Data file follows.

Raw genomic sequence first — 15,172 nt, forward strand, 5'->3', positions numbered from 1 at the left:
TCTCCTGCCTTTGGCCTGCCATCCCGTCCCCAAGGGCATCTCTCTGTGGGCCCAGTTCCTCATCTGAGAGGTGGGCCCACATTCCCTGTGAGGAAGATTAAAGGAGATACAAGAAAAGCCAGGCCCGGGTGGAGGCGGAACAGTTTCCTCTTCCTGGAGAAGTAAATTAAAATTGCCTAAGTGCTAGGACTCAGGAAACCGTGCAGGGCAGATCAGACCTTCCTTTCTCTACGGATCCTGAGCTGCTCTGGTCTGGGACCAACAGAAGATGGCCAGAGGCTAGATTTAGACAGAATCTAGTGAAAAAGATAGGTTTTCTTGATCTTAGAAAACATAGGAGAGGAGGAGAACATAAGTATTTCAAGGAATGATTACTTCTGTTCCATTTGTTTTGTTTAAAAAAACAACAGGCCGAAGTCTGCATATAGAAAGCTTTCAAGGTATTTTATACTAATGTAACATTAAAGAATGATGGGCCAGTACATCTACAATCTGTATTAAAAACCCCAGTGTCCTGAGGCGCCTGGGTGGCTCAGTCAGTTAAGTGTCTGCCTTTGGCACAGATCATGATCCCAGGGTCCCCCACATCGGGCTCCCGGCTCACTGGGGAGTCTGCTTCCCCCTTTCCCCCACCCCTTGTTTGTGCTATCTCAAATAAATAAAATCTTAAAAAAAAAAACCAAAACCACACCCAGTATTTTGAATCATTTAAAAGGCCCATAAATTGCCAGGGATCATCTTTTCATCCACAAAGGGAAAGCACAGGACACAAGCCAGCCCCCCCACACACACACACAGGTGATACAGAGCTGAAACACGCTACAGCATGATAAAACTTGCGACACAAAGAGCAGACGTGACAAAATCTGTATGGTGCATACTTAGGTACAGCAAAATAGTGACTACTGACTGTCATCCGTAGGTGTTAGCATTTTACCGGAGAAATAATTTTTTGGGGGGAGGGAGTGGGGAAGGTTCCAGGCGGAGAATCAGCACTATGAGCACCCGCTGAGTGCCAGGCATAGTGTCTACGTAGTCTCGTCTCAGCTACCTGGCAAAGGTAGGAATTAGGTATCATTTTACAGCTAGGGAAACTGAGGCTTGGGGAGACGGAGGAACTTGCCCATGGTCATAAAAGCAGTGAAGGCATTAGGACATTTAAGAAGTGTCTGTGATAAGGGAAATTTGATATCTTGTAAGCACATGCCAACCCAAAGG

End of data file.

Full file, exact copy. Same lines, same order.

Raw genomic sequence first — 15,172 nt, forward strand, 5'->3', positions numbered from 1 at the left:
TCTCCTGCCTTTGGCCTGCCATCCCGTCCCCAAGGGCATCTCTCTGTGGGCCCAGTTCCTCATCTGAGAGGTGGGCCCACATTCCCTGTGAGGAAGATTAAAGGAGATACAAGAAAAGCCAGGCCCGGGTGGAGGCGGAACAGTTTCCTCTTCCTGGAGAAGTAAATTAAAATTGCCTAAGTGCTAGGACTCAGGAAACCGTGCAGGGCAGATCAGACCTTCCTTTCTCTACGGATCCTGAGCTGCTCTGGTCTGGGACCAACAGAAGATGGCCAGAGGCTAGATTTAGACAGAATCTAGTGAAAAAGATAGGTTTTCTTGATCTTAGAAAACATAGGAGAGGAGGAGAACATAAGTATTTCAAGGAATGATTACTTCTGTTCCATTTGTTTTGTTTAAAAAAACAACAGGCCGAAGTCTGCATATAGAAAGCTTTCAAGGTATTTTATACTAATGTAACATTAAAGAATGATGGGCCAGTACATCTACAATCTGTATTAAAAACCCCAGTGTCCTGAGGCGCCTGGGTGGCTCAGTCAGTTAAGTGTCTGCCTTTGGCACAGATCATGATCCCAGGGTCCCCCACATCGGGCTCCCGGCTCACTGGGGAGTCTGCTTCCCCCTTTCCCCCACCCCTTGTTTGTGCTATCTCAAATAAATAAAATCTTAAAAAAAAAAACCAAAACCACACCCAGTATTTTGAATCATTTAAAAGGCCCATAAATTGCCAGGGATCATCTTTTCATCCACAAAGGGAAAGCACAGGACACAAGCCAGCCCCCCCACACACACACACAGGTGATACAGAGCTGAAACACGCTACAGCATGATAAAACTTGCGACACAAAGAGCAGACGTGACAAAATCTGTATGGTGCATACTTAGGTACAGCAAAATAGTGACTACTGACTGTCATCCGTAGGTGTTAGCATTTTACCGGAGAAATAATTTTTTGGGGGGAGGGAGTGGGGAAGGTTCCAGGCGGAGAATCAGCACTATGAGCACCCGCTGAGTGCCAGGCATAGTGTCTACGTAGTCTCGTCTCAGCTACCTGGCAAAGGTAGGAATTAGGTATCATTTTACAGCTAGGGAAACTGAGGCTTGGGGAGACGGAGGAACTTGCCCATGGTCATAAAAGCAGTGAAGGCATTAGGACATTTAAGAAGTGTCTGTGATAAGGGAAATTTGATATCTTGTAAGCACATGCCAACCCAAAGG